Introduction

  • Christopher J. Silva
  • David L. Brandon
  • Craig B. Skinner
  • Xiaohua He
Chapter
Part of the Food Microbiology and Food Safety book series (FMFS)

Abstract

Shiga toxin (Stx) constitutes the major virulence factor associated with Shiga toxin-producing Escherichia coli (STEC) . The first reported STEC outbreak occurred in a quick service restaurant (QSR, an inexpensive restaurant with limited menu and no table service, where the food is pre-prepared and paid for prior to consumption) in the United States in the early 1980s. Although STEC is a comparatively rare cause of foodborne illness, it is disproportionately overrepresented in terms of cases requiring hospitalization. There are an estimated 175,000 cases of STEC infection per year in the US alone, including occasional major foodborne outbreaks. These STEC infections account for an estimated economic loss in excess of one billion USD per year. Monetary losses do not include the suffering and misery experienced by those infected with STEC or the toll taken by the average of about 100 deaths each year due to STEC infections in the US. STEC infections are a worldwide problem. The largest documented outbreak occurred in 1996 in Japan, and the most deadly, in Germany in 2011, with 53 fatalities. In short, STEC is a significant source of foodborne illness and will likely continue to be so in the future.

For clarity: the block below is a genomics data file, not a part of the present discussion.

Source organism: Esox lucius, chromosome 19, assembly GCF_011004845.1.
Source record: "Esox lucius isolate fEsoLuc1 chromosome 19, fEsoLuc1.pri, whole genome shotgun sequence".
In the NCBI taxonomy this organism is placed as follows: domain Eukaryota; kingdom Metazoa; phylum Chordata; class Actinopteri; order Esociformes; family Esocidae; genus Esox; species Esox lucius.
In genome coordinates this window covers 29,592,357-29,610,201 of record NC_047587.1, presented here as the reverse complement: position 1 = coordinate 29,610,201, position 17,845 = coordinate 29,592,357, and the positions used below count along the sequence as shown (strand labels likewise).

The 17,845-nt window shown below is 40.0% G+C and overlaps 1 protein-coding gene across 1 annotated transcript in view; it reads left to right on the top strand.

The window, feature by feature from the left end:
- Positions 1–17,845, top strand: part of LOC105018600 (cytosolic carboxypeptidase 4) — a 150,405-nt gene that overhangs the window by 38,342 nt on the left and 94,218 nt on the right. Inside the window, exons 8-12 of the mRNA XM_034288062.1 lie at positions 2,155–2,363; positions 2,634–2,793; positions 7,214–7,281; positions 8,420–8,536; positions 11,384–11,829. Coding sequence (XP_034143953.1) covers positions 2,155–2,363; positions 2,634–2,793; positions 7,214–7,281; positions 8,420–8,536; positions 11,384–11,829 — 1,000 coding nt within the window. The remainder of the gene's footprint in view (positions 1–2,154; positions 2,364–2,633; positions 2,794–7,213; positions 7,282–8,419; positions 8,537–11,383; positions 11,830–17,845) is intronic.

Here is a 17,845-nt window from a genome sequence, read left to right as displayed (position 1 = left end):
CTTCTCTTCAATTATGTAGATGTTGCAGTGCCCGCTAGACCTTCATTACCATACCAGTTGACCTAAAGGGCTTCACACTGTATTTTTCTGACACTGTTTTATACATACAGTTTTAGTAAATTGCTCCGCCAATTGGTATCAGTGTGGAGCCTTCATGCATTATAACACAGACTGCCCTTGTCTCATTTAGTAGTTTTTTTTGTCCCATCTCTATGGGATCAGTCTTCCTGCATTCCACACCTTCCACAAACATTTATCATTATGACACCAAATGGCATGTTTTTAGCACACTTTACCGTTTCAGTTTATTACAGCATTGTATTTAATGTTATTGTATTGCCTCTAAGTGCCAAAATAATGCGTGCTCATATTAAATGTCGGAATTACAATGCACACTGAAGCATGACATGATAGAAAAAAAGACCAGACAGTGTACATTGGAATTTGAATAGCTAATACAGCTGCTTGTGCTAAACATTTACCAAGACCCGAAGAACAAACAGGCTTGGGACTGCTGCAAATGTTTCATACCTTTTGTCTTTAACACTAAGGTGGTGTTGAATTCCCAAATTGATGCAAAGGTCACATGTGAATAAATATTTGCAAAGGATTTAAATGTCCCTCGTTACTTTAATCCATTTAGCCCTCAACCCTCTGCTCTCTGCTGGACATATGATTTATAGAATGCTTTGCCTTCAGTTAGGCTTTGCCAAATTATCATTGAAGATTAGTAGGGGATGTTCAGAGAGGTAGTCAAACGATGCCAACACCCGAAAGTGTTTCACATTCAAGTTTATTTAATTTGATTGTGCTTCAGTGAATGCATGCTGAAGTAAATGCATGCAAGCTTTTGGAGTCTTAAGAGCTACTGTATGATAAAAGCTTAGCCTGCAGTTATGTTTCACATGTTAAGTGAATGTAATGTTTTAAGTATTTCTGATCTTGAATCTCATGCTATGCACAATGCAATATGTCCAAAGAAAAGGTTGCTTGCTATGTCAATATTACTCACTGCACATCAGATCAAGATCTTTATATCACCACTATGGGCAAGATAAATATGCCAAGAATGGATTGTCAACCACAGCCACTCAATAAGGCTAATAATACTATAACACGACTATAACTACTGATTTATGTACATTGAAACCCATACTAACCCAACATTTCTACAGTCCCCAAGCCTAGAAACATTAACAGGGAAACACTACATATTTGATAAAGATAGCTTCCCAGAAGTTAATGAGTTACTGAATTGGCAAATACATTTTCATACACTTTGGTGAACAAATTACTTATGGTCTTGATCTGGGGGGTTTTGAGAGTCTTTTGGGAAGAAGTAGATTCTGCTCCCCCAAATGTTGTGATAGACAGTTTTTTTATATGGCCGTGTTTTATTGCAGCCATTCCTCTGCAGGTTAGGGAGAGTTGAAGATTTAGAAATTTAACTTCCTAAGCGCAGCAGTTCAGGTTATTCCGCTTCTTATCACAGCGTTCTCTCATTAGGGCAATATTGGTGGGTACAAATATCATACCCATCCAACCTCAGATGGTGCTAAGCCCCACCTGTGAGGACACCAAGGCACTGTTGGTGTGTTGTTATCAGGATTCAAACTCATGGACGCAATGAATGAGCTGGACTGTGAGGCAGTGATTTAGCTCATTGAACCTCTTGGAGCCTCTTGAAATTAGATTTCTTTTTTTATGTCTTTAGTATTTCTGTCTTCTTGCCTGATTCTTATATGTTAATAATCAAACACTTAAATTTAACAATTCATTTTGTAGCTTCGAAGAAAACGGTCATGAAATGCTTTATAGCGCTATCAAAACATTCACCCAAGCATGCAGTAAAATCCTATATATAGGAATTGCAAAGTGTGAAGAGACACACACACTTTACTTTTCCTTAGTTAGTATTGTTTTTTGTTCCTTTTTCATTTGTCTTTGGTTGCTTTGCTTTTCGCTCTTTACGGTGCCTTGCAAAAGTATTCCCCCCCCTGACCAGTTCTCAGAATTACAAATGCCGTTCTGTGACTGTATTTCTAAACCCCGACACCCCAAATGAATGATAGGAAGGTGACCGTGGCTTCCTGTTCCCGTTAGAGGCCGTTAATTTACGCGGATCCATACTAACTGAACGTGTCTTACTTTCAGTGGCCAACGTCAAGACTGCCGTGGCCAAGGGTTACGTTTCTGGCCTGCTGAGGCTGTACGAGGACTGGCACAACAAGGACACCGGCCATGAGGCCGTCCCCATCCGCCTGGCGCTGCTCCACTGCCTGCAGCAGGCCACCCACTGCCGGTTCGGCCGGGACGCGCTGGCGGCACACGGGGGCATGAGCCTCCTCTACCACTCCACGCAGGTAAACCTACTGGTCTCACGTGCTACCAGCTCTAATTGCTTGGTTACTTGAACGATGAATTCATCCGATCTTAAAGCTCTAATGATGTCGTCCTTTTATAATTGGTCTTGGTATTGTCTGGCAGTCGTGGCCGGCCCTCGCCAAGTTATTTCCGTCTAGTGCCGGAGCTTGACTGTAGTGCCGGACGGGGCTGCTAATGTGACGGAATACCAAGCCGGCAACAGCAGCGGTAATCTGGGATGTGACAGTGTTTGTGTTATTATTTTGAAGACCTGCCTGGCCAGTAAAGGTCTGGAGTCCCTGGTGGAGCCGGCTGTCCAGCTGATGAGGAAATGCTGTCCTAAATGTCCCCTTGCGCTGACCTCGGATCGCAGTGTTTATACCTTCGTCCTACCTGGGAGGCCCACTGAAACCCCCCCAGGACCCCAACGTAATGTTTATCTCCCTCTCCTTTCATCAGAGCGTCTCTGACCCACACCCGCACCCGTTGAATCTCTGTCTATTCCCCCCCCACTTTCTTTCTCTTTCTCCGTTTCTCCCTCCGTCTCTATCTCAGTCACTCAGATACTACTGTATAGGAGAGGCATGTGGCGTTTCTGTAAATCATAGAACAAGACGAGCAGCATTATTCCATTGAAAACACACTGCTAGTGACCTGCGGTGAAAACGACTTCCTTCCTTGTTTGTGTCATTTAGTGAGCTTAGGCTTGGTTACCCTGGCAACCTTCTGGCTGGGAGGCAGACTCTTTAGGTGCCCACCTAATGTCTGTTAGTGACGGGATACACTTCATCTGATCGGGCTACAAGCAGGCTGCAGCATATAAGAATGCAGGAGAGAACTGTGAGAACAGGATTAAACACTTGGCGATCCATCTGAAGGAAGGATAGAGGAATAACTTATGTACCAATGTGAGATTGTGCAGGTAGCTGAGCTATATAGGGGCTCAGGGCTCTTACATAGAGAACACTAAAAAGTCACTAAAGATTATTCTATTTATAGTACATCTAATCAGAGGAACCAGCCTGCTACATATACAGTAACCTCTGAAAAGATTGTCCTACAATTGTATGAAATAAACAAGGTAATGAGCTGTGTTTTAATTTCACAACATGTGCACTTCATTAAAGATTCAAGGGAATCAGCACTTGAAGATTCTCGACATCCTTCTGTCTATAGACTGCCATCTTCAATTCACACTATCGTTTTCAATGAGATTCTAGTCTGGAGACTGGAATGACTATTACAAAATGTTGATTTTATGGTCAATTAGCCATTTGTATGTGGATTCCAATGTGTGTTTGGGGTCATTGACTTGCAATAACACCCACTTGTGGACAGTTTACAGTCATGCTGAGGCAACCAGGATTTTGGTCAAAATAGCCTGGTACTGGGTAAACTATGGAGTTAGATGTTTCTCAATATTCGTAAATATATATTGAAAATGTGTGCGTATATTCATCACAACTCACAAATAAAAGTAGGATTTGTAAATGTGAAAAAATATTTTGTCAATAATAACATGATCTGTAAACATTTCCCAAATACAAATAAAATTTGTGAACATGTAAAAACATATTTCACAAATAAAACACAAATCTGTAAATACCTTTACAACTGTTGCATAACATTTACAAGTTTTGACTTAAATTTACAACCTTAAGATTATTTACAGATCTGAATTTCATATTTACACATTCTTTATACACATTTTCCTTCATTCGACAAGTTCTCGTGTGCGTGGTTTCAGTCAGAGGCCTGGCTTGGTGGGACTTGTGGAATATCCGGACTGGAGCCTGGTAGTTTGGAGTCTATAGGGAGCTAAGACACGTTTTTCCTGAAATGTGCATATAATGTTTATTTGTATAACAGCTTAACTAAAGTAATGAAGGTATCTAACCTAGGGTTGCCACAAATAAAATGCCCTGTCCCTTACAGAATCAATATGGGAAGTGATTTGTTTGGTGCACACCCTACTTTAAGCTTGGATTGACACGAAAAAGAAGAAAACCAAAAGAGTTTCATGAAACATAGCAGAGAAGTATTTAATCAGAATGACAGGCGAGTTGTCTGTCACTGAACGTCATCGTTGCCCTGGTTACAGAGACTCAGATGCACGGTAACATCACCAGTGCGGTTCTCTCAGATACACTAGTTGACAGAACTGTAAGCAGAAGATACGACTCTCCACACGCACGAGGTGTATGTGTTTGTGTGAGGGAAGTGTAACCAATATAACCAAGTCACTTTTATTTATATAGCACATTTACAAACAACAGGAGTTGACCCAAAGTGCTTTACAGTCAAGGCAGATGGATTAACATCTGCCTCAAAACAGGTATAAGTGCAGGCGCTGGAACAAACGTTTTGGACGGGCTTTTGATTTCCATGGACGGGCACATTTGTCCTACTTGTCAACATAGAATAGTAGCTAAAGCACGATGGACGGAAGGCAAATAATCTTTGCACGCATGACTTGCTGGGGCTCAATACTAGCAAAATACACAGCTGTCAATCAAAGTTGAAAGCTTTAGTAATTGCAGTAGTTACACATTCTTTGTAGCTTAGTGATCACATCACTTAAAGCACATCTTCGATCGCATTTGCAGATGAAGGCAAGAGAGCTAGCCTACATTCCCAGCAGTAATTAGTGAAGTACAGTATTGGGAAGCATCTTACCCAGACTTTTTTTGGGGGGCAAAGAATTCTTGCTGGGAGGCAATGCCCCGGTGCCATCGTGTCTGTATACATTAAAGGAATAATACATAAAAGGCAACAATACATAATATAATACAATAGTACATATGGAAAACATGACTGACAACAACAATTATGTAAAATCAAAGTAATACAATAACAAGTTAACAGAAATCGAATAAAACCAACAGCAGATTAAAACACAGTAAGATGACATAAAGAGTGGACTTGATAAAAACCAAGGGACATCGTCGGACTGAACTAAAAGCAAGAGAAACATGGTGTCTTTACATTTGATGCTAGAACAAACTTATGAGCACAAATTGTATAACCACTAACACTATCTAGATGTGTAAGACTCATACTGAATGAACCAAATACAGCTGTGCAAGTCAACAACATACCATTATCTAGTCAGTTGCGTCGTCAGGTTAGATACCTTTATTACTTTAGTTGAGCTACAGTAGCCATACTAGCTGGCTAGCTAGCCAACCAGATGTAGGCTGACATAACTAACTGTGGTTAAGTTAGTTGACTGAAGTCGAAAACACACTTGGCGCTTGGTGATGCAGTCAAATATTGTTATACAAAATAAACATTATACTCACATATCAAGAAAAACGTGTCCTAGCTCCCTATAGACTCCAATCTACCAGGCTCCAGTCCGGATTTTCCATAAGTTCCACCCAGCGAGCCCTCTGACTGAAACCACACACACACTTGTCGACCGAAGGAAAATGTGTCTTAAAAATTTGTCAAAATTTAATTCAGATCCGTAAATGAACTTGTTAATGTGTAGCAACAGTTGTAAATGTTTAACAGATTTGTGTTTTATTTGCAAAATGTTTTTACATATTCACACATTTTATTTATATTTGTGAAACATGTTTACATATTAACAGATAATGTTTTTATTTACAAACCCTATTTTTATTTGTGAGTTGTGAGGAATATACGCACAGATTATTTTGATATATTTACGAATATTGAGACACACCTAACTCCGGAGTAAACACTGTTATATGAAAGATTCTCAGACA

Keywords

Shiga toxin Vero toxin Foodborne illness Shiga toxin-producing Escherichia coli (STEC) AB5 holotoxins Escherichia coli serotypes O-antigen H-antigen Lambdoid phage Retrograde transport 

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Copyright information

© Springer International Publishing AG 2017

Authors and Affiliations

  • Christopher J. Silva
    • 1
  • David L. Brandon
    • 1
  • Craig B. Skinner
    • 1
  • Xiaohua He
    • 1
  1. 1.United States Department of Agriculture, Agricultural Research ServiceWestern Regional Research CenterAlbanyUSA

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